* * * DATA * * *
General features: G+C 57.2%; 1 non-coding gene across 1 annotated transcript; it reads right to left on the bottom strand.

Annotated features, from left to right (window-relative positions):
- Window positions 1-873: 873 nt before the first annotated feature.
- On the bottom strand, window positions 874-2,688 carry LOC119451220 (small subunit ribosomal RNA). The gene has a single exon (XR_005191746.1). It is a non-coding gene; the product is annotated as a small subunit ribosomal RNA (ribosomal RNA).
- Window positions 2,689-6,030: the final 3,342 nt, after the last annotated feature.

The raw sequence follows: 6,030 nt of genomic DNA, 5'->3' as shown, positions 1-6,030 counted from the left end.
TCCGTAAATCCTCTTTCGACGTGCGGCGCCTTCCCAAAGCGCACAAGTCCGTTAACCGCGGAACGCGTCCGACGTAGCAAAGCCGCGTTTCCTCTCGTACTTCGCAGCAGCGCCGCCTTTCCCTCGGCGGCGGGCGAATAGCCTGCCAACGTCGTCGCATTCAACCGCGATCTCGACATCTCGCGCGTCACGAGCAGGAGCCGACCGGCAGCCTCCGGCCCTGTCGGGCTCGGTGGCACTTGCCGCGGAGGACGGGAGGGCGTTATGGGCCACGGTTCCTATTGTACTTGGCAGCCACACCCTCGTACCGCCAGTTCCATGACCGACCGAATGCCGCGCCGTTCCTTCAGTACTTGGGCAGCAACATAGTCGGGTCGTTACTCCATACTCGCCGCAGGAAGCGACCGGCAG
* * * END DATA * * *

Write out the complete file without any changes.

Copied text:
General features: G+C 57.2%; 1 non-coding gene across 1 annotated transcript; it reads right to left on the bottom strand.

Annotated features, from left to right (window-relative positions):
- Window positions 1-873: 873 nt before the first annotated feature.
- On the bottom strand, window positions 874-2,688 carry LOC119451220 (small subunit ribosomal RNA). The gene has a single exon (XR_005191746.1). It is a non-coding gene; the product is annotated as a small subunit ribosomal RNA (ribosomal RNA).
- Window positions 2,689-6,030: the final 3,342 nt, after the last annotated feature.

The raw sequence follows: 6,030 nt of genomic DNA, 5'->3' as shown, positions 1-6,030 counted from the left end.
TCCGTAAATCCTCTTTCGACGTGCGGCGCCTTCCCAAAGCGCACAAGTCCGTTAACCGCGGAACGCGTCCGACGTAGCAAAGCCGCGTTTCCTCTCGTACTTCGCAGCAGCGCCGCCTTTCCCTCGGCGGCGGGCGAATAGCCTGCCAACGTCGTCGCATTCAACCGCGATCTCGACATCTCGCGCGTCACGAGCAGGAGCCGACCGGCAGCCTCCGGCCCTGTCGGGCTCGGTGGCACTTGCCGCGGAGGACGGGAGGGCGTTATGGGCCACGGTTCCTATTGTACTTGGCAGCCACACCCTCGTACCGCCAGTTCCATGACCGACCGAATGCCGCGCCGTTCCTTCAGTACTTGGGCAGCAACATAGTCGGGTCGTTACTCCATACTCGCCGCAGGAAGCGACCGGCAG